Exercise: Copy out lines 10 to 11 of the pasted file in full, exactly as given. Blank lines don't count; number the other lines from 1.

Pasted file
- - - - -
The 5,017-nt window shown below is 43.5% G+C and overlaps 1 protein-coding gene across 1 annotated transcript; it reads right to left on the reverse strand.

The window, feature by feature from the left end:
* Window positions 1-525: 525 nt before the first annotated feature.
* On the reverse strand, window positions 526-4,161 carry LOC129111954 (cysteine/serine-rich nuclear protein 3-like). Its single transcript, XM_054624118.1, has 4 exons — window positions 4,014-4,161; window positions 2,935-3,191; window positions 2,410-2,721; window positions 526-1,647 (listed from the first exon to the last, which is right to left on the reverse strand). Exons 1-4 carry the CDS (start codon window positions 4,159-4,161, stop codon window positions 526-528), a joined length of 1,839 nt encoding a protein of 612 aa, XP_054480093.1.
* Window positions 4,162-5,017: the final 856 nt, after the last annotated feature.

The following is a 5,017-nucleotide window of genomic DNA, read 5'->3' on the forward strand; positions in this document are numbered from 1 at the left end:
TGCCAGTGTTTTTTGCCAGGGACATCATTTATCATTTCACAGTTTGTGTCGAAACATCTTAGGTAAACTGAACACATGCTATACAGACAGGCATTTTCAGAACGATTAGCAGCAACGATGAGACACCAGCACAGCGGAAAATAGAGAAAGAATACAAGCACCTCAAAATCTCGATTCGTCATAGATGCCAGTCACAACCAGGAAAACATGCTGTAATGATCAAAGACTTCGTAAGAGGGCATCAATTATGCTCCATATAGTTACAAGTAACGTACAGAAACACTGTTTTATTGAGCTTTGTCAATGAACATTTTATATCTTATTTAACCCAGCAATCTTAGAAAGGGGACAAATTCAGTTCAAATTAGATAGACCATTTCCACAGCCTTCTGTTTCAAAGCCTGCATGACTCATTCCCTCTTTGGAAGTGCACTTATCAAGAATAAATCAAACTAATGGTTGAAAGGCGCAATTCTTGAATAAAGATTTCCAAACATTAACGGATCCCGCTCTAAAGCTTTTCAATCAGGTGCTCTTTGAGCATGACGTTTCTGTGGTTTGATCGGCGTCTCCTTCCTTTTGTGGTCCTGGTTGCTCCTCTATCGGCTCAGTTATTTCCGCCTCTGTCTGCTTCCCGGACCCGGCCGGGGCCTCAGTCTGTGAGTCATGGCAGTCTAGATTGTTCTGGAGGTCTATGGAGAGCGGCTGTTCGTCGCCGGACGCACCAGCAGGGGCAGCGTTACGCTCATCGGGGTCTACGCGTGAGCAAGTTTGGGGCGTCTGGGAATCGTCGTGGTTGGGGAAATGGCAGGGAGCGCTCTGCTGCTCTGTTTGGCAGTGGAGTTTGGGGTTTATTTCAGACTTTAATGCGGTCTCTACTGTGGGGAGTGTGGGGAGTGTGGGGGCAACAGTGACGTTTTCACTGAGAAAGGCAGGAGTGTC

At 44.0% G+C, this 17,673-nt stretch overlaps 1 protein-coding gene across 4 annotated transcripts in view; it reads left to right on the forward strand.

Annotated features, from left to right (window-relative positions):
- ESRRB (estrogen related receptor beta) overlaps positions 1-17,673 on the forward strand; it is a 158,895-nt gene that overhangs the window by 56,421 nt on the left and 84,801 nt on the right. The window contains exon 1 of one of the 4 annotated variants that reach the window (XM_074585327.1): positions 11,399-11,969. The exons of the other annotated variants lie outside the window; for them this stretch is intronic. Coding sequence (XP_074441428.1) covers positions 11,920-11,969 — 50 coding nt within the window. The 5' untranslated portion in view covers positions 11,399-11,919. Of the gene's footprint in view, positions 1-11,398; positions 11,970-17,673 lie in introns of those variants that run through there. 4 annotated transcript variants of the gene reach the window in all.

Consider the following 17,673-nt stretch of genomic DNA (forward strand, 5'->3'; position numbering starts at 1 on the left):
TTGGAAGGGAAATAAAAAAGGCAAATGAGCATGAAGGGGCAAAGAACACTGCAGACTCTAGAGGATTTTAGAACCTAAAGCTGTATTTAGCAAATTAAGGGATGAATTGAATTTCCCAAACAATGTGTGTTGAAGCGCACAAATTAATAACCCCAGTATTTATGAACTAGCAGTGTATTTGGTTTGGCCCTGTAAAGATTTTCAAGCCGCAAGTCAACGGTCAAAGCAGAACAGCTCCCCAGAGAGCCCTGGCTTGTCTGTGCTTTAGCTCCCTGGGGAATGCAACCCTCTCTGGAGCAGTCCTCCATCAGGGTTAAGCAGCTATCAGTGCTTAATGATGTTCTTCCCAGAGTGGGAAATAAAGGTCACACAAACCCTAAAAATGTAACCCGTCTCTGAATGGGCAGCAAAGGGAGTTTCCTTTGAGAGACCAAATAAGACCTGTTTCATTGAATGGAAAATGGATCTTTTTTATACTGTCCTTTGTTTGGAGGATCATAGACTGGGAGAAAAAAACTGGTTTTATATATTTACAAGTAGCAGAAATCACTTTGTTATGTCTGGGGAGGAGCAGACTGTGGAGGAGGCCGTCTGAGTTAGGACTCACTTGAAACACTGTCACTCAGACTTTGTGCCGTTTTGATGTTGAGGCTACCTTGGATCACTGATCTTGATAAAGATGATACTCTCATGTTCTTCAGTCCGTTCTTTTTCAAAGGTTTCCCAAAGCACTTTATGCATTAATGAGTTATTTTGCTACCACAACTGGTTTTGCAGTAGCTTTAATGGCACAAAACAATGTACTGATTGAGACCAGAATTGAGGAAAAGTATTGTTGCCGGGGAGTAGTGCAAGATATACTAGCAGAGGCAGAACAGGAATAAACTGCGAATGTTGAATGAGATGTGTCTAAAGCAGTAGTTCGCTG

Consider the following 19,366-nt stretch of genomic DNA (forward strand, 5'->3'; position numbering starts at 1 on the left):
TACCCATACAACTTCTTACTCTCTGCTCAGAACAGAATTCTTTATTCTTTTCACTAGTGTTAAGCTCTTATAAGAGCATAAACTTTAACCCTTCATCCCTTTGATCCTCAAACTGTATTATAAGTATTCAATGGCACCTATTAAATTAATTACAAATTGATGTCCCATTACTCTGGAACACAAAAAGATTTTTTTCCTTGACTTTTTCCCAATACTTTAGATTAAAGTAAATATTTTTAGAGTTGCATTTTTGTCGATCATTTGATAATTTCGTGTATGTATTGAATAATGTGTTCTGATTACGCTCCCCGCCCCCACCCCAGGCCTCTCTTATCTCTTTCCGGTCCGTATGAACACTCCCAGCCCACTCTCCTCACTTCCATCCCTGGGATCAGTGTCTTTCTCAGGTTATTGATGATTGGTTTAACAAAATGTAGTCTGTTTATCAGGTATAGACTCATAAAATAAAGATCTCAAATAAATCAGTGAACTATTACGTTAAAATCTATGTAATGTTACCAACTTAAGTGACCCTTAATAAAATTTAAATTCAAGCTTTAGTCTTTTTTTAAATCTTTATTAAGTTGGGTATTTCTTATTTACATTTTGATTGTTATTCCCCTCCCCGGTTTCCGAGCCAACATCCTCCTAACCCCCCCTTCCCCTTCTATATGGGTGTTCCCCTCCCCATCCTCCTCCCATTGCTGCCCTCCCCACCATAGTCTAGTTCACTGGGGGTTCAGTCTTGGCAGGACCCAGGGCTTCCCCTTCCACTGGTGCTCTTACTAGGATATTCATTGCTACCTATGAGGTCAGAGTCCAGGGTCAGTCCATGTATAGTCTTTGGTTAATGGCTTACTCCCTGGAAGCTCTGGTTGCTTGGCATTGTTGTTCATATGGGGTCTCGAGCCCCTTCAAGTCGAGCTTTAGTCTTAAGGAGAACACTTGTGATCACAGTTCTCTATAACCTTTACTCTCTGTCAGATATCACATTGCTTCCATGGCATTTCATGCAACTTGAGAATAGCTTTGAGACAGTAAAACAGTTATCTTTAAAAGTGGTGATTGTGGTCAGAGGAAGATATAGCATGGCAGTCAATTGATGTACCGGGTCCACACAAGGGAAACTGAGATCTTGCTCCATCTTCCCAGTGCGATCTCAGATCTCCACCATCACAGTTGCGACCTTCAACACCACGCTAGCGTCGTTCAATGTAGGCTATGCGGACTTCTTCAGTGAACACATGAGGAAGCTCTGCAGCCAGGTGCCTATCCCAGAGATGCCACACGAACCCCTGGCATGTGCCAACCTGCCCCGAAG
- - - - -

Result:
- ESRRB (estrogen related receptor beta) overlaps positions 1-17,673 on the forward strand; it is a 158,895-nt gene that overhangs the window by 56,421 nt on the left and 84,801 nt on the right. The window contains exon 1 of one of the 4 annotated variants that reach the window (XM_074585327.1): positions 11,399-11,969. The exons of the other annotated variants lie outside the window; for them this stretch is intronic. Coding sequence (XP_074441428.1) covers positions 11,920-11,969 — 50 coding nt within the window. The 5' untranslated portion in view covers positions 11,399-11,919. Of the gene's footprint in view, positions 1-11,398; positions 11,970-17,673 lie in introns of those variants that run through there. 4 annotated transcript variants of the gene reach the window in all.

Consider the following 17,673-nt stretch of genomic DNA (forward strand, 5'->3'; position numbering starts at 1 on the left):